Located on streets, in public parks, markets and train stations the pianos are temporarily available for everyone to play and enjoy. Play Me, I’m Yours invites the public to engage with, activate and take ownership of their urban environment. Decorated by local artists and community groups, the pianos create a place of exchange and an opportunity for people to connect.

 

 

Play Me, I’m Yours (Part 2)

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The second Play Me, I’m Yours piano I encountered during my evening stroll along Main Street in Mesa, AZ was in front of the Mesa Contemporary Arts Museum. This one was looked like a cloudy blue sky, and the sides shimmered in the late afternoon sun.

If you missed previous posts, http://www.streetpianos.com/ says,

Touring internationally since 2008, Play Me, I’m Yours is an artwork by British artist Luke Jerram. Reaching over 10 million people worldwide – more than 1,500 street pianos have already been installed in over 50 cities across the globe…

Sparkling side view of piano #11

Sparkling side view of piano #11

According to his website (http://www.lukejerram.com/about/),

Luke Jerram’s multidisciplinary practice involves the creation of sculptures, installations and live arts projects. Living in the UK but working internationally for 19 years, Jerram has created a number of extraordinary art projects which have excited and inspired people around the globe.

Jerram has a set of different narratives that make up his practice which are developing in parallel with one another. He is known worldwide for his large scale public artworks.

The Street Pianos webpage (http://streetpianos.com/mesa2016/pianos/11-mesa-contemp-arts-museum/) dedicated to this piano (#11) says it was decorated by artists Kyllan Maney and Erin Peters and the Creative Catalyst team. It was donated by Mesa Arts Center and sponsored by Advanced Eyecare of Arizona.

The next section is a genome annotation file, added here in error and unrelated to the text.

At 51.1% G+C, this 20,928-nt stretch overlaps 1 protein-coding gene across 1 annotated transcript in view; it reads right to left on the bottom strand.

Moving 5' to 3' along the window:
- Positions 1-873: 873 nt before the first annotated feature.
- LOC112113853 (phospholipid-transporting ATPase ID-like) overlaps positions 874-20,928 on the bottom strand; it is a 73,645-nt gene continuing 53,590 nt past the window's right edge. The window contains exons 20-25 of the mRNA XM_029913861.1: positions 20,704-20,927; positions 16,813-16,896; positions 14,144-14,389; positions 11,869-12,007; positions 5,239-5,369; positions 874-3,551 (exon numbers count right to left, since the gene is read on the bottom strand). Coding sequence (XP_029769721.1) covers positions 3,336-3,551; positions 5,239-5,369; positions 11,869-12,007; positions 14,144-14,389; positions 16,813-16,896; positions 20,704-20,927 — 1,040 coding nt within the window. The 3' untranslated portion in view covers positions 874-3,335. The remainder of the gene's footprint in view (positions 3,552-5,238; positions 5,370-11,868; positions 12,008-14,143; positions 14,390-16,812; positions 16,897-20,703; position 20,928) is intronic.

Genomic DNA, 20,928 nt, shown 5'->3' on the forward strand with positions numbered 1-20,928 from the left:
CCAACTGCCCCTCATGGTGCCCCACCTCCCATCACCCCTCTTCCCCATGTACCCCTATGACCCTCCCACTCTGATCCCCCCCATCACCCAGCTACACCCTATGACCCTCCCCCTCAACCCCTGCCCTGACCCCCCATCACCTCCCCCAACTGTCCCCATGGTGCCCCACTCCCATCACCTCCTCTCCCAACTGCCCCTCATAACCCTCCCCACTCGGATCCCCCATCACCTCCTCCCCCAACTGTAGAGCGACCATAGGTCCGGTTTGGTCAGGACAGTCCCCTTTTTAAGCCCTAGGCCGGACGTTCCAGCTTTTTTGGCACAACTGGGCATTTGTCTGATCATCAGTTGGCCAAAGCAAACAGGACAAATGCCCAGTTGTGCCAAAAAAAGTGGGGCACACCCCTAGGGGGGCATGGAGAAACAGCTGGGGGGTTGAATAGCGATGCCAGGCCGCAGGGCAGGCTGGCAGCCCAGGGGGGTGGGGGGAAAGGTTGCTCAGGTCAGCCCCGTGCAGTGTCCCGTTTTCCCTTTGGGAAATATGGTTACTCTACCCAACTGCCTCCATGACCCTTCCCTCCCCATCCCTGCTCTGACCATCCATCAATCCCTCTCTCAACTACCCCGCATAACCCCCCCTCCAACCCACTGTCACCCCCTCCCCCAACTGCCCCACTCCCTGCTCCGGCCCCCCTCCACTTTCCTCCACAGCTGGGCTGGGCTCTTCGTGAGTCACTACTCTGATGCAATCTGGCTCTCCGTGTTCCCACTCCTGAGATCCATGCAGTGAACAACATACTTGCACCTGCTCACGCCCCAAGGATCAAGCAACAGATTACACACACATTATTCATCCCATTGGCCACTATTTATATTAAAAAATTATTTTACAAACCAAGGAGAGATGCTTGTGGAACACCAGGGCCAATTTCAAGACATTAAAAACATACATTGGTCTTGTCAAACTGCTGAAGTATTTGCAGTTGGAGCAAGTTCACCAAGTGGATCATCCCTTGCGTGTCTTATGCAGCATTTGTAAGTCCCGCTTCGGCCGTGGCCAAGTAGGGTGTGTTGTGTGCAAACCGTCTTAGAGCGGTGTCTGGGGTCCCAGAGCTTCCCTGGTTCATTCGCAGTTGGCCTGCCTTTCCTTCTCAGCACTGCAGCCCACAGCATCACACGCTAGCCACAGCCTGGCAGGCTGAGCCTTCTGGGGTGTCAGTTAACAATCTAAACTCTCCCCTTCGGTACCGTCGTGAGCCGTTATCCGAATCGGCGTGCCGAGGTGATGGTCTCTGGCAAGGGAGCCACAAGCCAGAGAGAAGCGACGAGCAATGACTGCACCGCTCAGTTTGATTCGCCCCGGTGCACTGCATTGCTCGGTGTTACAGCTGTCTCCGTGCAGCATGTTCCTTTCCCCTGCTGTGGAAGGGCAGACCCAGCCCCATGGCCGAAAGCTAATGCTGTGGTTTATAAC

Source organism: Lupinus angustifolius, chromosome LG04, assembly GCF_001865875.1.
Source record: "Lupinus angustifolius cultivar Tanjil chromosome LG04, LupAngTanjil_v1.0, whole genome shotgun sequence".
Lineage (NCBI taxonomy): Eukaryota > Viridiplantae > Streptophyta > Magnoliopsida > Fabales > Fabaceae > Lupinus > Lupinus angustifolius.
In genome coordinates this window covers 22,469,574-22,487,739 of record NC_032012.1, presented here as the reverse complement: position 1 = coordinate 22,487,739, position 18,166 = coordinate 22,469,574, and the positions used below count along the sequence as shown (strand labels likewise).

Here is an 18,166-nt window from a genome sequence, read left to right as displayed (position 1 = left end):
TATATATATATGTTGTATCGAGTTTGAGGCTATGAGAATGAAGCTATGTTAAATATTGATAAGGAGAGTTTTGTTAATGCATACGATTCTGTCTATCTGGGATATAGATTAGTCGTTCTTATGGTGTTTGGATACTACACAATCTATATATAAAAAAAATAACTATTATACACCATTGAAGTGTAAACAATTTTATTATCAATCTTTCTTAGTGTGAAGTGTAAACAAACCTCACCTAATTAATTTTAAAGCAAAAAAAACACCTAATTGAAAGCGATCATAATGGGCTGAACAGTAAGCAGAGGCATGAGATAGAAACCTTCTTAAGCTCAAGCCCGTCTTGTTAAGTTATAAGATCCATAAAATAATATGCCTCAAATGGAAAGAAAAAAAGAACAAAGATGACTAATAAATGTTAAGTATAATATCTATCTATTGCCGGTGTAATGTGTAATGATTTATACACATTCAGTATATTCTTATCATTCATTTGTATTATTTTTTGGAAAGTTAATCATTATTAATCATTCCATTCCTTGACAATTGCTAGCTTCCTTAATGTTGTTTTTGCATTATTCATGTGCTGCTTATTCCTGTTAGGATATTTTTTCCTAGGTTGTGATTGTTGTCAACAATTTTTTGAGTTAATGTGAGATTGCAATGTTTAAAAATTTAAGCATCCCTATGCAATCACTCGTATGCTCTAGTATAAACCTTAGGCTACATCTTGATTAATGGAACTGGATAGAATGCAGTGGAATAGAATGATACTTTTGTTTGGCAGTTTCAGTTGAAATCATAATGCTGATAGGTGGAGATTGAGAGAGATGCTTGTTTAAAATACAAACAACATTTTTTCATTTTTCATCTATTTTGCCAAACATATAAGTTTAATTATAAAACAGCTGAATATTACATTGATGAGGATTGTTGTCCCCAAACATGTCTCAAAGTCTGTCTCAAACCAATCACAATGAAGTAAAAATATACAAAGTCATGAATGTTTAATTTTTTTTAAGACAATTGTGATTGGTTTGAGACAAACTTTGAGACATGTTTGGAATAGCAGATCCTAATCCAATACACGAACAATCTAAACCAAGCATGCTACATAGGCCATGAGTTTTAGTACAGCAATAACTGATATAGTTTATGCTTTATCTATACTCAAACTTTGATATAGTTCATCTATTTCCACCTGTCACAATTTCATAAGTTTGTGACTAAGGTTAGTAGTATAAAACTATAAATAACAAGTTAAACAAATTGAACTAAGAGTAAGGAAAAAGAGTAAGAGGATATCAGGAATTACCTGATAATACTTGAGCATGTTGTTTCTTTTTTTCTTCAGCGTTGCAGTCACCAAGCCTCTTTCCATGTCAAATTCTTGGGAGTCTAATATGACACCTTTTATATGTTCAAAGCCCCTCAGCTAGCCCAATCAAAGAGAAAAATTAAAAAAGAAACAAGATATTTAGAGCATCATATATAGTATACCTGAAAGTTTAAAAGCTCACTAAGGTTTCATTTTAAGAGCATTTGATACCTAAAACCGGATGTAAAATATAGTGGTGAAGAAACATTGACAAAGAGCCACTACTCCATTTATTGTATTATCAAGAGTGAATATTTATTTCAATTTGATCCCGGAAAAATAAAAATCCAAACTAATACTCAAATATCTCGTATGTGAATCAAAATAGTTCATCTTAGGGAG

Back view of piano #11

Back view of piano #11

What I didn’t know until I looked at the aforementioned webpage dedicated to this particular piano is that it was lit up at night. How cool is that! (Very cool, I think. I wish I had seen it all lit up.) The area behind the panel that reads “Play Me, I’m Yours” apparently glowed electric lavender, and a bright blue light shone from underneath.

The white and blue color scheme reminded me of clouds in a blue sky. I enjoyed the juxtaposition of the serene sky imagery and the gliding birds next to the shimmery shake of the sparkles on the sides. (Are the shimmers meant to represent the stars in the night sky?)

Again, I wished I could play this piano, but I made myself content with simply striking a few keys and and enjoying the art.

I took all of the photos in this post.

Bird detail from piano #11

Bird detail from piano #11

Play Me, I’m Yours (Part 1)

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In the spring of 2016, I was exploring the public art on Main Street in Mesa, Arizona. One of the coolest things I saw was a Pepto-Bismol pink piano labeled “Play Me, I’m Yours.” What was this about? I had no idea, but loved the presence of a piano out on the street available for anyone to play. As I walked further east on Main Street, I encountered two more street pianos. Very interesting, I thought. I figured the pianos were part of downtown Mesa’s permanent sculpture collection and didn’t think much more about them until I sat down to write this post.

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Front view of piano #6

According to the Street Pianos website (http://www.streetpianos.com/),

Touring internationally since 2008, Play Me, I’m Yours is an artwork by British artist Luke Jerram. Reaching over 10 million people worldwide – more than 1,500 street pianos have already been installed in over 50 cities across the globe, from London to New York, bearing the simple instruction Play Me, I’m Yours.